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How to develop Relative Pitch

Updated on December 15, 2011

Want to become a better musician?

Do you know those amazing musicians who just make music on the spot. Those pianists, guitarists and other musicians who hear song, and then immediately make and amazing cover which seemed like they've been practicing for a month. Or maybe you remember a friend who just made an awesome solo out of nowhere.

Relative pitch

That is the tool that sort the good musicians from the amazing musicians. How would you feel if you could transcribe every song you heard to a cover where you also would make a spontaneous improvisation that would blow every bodies mind? What if you had the most amazing tune in your head that you would instantly play on your instrument? That would be pretty cool uh?

Relative pitch is the tool that's being used to tell the interval between two or more tones. If you know that you are hearing tone, let's say C. If you after that hear another tone then if you have developed relative pitch, you should be able to tell that it for example is was a perfect fifth, or in this case... a G. But your real goal shouldn't be to develop relative pitch. That's because if you sing a song for example Dynamite. It's kinda catchy. Then you would more or less hit the tones accurately. Therefore that shows that we know how to do it already. The goal with relative pitch is to master it. A bit like the "Easy to learn, hard to master".


But why should you consider spending time and energy on doing it? You've probably had some thoughts about how cool it would be, but if you haven't, then please let me enlighten you. Your skill level will increase in improvisation, composing and generally a greater understanding of how the notes relates to each others. Who wouldn't like to just find a piano somewhere together with your friends, and making a cover or just improvise. I find it a lot more satisfying to improvise than to play another persons accompaniment, but of course that's just my opinion. But since my improvisation has gotten into a plateau where I just keep playing in a C minor scale while making something up much alike what I played yesterday, then it can still become quite boring and frustrating. A good tip... Don't play in the same key all the time or else you'll end up missing a lot of your instrument.

Wouldn't it be awesome to also "convert" your musical skills to other instruments? Of course you'll need to know the mechanics and scales so you know where each pitch is. If you where a pianist, then instead of just seeing tones in form of pianokeysyou would use your ear to play the instrument. And since a pianos middle C and the corresponding note on the guitar both are musical tones, then there shouldn't be a problem in adding that skill to other instruments.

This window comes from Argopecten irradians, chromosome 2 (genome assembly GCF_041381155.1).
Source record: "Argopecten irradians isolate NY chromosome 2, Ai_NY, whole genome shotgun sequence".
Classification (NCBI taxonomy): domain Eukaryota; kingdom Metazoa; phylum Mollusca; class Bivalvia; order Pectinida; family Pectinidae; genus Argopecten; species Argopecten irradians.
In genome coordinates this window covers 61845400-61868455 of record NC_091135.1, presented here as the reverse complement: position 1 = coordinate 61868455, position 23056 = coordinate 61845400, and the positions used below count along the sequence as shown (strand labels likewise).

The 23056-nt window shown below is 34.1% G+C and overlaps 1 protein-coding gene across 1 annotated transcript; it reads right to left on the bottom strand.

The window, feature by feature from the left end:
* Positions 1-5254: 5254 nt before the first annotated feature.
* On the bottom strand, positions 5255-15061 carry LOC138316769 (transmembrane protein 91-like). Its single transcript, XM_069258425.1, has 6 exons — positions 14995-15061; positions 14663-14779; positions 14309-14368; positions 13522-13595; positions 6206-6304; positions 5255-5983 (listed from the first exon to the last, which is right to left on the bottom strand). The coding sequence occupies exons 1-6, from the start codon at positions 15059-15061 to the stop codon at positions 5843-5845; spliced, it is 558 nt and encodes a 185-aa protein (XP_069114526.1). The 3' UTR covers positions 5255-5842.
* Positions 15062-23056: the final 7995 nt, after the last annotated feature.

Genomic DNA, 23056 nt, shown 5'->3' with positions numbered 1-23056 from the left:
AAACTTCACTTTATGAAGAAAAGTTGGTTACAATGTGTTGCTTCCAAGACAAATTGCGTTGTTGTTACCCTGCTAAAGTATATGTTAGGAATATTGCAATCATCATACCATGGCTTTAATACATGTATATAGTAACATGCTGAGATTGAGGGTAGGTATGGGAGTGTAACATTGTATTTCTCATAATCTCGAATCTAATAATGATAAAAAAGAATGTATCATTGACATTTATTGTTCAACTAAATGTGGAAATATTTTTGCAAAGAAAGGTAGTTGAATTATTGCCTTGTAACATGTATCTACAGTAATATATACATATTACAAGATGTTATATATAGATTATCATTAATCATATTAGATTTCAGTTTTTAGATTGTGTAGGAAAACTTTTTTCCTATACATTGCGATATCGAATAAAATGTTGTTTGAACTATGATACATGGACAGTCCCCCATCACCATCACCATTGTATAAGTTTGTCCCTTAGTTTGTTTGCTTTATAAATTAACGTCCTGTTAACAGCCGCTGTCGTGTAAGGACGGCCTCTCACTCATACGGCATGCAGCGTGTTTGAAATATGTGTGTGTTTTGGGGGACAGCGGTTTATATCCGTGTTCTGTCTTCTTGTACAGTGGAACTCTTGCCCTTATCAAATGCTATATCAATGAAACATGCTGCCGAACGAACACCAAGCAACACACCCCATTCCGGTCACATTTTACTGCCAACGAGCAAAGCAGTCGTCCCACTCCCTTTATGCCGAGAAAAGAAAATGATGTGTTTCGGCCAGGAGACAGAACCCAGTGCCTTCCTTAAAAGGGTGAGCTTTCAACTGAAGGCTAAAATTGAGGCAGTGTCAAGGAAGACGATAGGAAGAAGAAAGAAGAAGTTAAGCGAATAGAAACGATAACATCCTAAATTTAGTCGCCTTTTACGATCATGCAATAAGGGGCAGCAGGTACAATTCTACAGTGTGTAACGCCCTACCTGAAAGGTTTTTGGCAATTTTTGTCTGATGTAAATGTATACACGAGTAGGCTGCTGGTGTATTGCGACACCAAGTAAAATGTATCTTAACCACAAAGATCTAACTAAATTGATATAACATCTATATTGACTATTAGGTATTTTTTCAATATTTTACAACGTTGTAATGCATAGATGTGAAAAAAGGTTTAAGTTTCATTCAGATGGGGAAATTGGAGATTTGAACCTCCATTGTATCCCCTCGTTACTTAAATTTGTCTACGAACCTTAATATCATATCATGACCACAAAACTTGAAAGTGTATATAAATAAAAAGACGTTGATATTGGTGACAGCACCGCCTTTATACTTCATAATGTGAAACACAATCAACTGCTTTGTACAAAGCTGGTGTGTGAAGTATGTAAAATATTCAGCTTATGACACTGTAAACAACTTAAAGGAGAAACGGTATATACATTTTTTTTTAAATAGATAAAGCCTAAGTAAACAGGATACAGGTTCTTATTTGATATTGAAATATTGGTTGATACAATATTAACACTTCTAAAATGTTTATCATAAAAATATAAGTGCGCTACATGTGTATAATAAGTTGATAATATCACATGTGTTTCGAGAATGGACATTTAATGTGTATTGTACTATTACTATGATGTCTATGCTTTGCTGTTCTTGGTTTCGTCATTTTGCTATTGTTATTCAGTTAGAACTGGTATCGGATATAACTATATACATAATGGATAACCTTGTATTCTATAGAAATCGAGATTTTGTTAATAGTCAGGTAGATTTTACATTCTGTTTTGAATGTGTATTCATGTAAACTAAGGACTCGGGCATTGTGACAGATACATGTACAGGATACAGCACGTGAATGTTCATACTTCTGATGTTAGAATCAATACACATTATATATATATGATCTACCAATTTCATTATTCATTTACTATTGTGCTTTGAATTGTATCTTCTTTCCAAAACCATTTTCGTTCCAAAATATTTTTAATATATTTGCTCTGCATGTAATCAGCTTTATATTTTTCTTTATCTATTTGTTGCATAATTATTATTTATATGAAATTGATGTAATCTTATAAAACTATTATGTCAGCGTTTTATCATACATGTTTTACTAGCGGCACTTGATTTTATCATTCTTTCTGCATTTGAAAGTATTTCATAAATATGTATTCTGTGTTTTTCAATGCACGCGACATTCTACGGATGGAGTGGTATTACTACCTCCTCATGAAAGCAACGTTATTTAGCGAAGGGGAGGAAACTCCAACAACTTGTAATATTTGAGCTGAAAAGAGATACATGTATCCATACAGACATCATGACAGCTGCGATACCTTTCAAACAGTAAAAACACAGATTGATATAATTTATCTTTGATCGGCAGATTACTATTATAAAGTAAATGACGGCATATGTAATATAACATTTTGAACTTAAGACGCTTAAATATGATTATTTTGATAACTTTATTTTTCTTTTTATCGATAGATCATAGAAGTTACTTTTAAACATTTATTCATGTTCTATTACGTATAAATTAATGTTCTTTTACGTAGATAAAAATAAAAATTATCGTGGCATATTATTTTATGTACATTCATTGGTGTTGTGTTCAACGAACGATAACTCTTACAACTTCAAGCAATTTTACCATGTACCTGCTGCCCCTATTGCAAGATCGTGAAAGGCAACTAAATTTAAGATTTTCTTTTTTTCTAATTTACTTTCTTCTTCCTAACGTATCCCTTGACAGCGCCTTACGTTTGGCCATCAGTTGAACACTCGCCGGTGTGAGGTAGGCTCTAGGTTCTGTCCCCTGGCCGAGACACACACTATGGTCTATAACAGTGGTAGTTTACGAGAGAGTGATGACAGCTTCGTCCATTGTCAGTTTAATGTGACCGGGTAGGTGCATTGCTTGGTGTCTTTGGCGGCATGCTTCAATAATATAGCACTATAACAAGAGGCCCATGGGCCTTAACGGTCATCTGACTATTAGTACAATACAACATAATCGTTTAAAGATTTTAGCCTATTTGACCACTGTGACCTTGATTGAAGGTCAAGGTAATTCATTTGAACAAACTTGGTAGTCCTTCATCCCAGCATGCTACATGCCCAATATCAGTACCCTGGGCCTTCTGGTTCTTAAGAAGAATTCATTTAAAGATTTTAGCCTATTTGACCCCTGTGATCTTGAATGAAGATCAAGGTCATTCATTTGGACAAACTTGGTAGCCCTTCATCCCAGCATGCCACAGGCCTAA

Who could really benefit from mastering relative pitch. Let's just make it short. Any musician.

Develop it

First know we come to the reason of this hubs existence. You've probably all heard of the Do, Re, Mi... from The Sound of Music. They are an amazing way to master relative pitch. It's called solfege or solfeggio. It's a technique where the seven syllables Do, Re, Mi, Fa, Sol, La, Ti, Do are used to give each note a character. The technique teaches you to sight sing which is "The Ultimate Tool" for reading sheet music. Think about it. You don't even have to play your instrument to hear the piece because you could just "mind play" it. There are to kinds of Solfege/Solfeggio and they are they are either the movable do and the fixed do. That means that if you are using a movable do, then do could be your F in the F major scale. Or it could be the C in the C major scale. That's why I prefer it from the fixed do which remains on the middle C of a piano for example. And no matter what key you're playing in, you always have the do as middle C. I find the other one better because it shows you the same pattern that you can transfer to every scale and therefore easily transpose pieces. There are some exercises that you can do to improve your relative pitch and I found a golden site with some some very good exercises which I am using myself. It's on the site "I Breath Music"


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    • Dawit T profile image

      Dawit T 6 years ago from Denmark


      Glad you liked it

    • Phil Plasma profile image

      Phil Plasma 6 years ago from Montreal, Quebec

      Very interesting - given my total lack of any musical training this opens my eyes a little bit. I'll be reading up some more on relative pitch, thanks for sharing. Voted interesting.